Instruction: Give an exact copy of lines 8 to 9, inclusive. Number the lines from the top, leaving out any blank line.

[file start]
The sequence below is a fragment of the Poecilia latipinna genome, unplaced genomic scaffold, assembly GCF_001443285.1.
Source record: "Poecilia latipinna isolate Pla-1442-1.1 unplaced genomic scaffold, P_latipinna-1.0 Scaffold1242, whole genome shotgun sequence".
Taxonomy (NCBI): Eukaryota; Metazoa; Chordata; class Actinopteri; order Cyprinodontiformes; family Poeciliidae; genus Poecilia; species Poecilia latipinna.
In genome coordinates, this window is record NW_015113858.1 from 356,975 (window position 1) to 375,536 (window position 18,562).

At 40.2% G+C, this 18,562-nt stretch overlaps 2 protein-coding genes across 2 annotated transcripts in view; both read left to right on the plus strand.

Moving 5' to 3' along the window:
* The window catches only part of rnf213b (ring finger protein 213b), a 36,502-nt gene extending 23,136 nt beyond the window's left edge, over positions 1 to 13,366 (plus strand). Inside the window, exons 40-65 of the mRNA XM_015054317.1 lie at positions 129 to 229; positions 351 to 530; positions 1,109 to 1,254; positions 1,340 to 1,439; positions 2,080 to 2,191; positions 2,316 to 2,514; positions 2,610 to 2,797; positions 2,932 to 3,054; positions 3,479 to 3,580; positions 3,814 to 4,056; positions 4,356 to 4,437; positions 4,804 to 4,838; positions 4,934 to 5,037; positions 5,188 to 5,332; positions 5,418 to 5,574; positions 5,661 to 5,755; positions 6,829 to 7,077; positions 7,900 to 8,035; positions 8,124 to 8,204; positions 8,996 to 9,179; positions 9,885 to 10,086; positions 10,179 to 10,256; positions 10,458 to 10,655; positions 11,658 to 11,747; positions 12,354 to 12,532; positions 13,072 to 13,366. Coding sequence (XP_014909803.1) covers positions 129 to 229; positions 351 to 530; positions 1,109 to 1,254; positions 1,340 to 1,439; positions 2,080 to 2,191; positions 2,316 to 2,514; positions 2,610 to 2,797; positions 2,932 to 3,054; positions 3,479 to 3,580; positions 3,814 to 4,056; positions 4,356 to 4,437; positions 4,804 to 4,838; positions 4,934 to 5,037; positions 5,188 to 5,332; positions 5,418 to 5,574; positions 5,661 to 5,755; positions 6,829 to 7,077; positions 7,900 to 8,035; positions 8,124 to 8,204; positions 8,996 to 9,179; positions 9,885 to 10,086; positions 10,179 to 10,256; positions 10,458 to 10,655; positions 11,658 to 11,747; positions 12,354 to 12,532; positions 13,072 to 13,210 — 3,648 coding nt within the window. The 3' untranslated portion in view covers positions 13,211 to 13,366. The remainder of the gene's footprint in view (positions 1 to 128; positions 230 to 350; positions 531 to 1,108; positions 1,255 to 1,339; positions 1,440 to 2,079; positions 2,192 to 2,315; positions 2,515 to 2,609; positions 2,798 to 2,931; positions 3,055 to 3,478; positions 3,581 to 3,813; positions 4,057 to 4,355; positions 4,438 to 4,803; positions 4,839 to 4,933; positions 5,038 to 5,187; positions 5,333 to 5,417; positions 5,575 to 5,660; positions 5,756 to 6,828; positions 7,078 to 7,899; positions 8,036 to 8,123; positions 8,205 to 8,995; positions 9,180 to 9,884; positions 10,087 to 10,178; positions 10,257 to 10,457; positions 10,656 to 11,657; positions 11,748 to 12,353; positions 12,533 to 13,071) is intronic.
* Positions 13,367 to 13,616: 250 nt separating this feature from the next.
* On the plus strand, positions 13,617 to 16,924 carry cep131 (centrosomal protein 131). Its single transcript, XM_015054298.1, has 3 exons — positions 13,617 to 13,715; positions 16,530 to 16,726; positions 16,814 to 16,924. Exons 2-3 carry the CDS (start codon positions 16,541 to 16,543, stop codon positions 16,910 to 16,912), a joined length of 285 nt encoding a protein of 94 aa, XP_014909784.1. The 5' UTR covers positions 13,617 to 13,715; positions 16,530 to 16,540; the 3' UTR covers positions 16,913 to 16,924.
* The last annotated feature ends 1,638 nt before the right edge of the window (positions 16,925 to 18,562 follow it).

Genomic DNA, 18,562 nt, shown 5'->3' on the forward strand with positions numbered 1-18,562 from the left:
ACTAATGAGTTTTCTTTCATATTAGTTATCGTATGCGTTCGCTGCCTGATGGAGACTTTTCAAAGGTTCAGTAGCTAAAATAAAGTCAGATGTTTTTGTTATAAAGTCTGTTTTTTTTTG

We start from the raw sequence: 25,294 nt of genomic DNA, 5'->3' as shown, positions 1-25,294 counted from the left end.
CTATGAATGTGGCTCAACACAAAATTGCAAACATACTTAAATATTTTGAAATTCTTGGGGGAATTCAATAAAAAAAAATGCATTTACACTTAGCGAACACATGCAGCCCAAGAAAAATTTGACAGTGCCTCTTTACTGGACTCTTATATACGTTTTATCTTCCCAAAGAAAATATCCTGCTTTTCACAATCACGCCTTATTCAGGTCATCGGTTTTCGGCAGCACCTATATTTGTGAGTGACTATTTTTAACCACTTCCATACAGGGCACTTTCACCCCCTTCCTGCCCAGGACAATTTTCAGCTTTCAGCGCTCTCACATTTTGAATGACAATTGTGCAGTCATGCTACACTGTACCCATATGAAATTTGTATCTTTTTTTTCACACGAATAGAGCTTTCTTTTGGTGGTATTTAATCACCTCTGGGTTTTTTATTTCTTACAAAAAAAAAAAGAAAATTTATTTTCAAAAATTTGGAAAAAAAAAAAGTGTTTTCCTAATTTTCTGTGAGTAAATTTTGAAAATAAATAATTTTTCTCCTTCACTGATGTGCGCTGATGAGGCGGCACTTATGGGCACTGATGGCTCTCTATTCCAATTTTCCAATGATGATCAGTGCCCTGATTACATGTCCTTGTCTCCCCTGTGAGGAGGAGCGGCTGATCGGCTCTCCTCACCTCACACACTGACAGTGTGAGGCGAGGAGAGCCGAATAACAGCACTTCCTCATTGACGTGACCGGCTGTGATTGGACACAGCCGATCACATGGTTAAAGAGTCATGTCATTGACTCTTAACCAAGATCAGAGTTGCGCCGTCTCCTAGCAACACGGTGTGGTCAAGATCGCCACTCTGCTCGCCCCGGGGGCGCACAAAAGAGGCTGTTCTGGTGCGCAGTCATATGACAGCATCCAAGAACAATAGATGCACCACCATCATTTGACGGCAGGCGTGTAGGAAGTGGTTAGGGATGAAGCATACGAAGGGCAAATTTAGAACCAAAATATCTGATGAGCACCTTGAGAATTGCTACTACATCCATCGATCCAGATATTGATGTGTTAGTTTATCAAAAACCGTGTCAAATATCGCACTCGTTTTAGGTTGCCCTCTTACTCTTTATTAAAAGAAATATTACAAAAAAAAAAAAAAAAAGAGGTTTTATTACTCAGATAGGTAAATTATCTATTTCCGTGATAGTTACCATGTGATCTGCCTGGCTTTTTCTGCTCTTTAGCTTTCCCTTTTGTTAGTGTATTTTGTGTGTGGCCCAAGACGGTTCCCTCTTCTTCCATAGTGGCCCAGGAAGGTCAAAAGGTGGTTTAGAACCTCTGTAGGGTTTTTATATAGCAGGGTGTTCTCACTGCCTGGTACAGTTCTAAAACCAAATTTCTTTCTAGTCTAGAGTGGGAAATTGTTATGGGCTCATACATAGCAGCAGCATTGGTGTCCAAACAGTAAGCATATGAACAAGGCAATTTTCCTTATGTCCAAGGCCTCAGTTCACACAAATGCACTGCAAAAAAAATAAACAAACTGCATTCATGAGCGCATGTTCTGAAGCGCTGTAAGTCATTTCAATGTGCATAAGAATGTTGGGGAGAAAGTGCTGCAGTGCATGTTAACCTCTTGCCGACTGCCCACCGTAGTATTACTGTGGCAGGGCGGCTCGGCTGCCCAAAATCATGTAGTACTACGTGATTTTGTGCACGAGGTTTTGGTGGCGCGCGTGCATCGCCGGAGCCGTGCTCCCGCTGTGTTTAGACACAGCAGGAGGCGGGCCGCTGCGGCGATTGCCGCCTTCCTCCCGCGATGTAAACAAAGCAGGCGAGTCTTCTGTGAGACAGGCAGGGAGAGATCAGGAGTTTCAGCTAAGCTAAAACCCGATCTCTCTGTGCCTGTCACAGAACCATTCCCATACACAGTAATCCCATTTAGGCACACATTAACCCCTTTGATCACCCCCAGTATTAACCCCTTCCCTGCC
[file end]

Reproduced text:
* Positions 13,367 to 13,616: 250 nt separating this feature from the next.
* On the plus strand, positions 13,617 to 16,924 carry cep131 (centrosomal protein 131). Its single transcript, XM_015054298.1, has 3 exons — positions 13,617 to 13,715; positions 16,530 to 16,726; positions 16,814 to 16,924. Exons 2-3 carry the CDS (start codon positions 16,541 to 16,543, stop codon positions 16,910 to 16,912), a joined length of 285 nt encoding a protein of 94 aa, XP_014909784.1. The 5' UTR covers positions 13,617 to 13,715; positions 16,530 to 16,540; the 3' UTR covers positions 16,913 to 16,924.